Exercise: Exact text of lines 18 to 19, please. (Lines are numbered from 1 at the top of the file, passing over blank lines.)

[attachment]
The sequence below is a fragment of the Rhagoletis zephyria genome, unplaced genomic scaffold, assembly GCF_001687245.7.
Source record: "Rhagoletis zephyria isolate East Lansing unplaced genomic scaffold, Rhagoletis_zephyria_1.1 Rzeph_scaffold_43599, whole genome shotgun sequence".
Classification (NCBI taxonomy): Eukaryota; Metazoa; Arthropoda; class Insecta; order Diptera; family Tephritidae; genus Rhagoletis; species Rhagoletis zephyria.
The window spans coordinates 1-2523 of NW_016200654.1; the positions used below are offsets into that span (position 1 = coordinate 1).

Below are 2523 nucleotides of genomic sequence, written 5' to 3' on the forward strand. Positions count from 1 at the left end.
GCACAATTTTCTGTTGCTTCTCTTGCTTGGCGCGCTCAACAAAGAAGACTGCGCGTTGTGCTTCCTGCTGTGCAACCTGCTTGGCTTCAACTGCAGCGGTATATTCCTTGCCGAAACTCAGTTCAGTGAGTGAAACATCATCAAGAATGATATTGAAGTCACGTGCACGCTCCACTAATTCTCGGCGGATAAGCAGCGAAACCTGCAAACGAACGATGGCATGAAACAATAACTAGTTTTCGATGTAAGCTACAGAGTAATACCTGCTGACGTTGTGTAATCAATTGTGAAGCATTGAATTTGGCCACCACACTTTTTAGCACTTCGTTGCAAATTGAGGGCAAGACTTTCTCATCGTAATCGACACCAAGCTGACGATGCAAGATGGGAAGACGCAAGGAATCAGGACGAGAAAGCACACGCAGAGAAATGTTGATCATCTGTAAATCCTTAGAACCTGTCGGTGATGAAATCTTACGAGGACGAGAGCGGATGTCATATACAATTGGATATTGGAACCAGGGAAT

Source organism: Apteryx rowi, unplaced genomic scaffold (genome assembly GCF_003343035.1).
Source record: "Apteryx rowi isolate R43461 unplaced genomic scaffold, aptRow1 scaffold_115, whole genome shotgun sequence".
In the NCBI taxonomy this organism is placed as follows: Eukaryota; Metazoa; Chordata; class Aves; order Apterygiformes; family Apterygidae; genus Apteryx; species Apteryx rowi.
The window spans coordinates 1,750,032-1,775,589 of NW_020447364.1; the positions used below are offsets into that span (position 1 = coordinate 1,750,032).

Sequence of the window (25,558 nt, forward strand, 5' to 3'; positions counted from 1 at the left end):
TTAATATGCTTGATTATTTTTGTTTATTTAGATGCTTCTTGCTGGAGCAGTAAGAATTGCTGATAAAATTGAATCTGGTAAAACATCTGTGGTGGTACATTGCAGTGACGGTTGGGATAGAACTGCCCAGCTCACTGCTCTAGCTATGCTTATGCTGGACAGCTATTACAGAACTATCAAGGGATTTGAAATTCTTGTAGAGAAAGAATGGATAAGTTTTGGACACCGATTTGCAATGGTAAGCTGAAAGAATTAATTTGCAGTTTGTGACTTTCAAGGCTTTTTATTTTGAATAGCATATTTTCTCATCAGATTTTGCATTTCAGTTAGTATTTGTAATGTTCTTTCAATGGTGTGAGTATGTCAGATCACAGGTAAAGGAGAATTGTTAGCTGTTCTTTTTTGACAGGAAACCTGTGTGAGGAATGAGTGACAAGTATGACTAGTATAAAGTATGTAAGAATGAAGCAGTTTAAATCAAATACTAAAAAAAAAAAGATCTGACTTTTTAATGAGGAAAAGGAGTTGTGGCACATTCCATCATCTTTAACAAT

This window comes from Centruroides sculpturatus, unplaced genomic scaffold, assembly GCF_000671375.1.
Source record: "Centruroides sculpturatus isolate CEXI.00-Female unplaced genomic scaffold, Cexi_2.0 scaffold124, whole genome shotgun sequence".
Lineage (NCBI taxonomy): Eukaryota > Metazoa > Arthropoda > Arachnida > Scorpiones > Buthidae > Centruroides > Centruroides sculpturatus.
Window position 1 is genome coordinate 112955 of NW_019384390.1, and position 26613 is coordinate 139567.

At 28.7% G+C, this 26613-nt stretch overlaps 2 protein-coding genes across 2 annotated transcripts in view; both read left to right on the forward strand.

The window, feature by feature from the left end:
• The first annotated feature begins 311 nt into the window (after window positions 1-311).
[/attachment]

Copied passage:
The window, feature by feature from the left end:
• The first annotated feature begins 311 nt into the window (after window positions 1-311).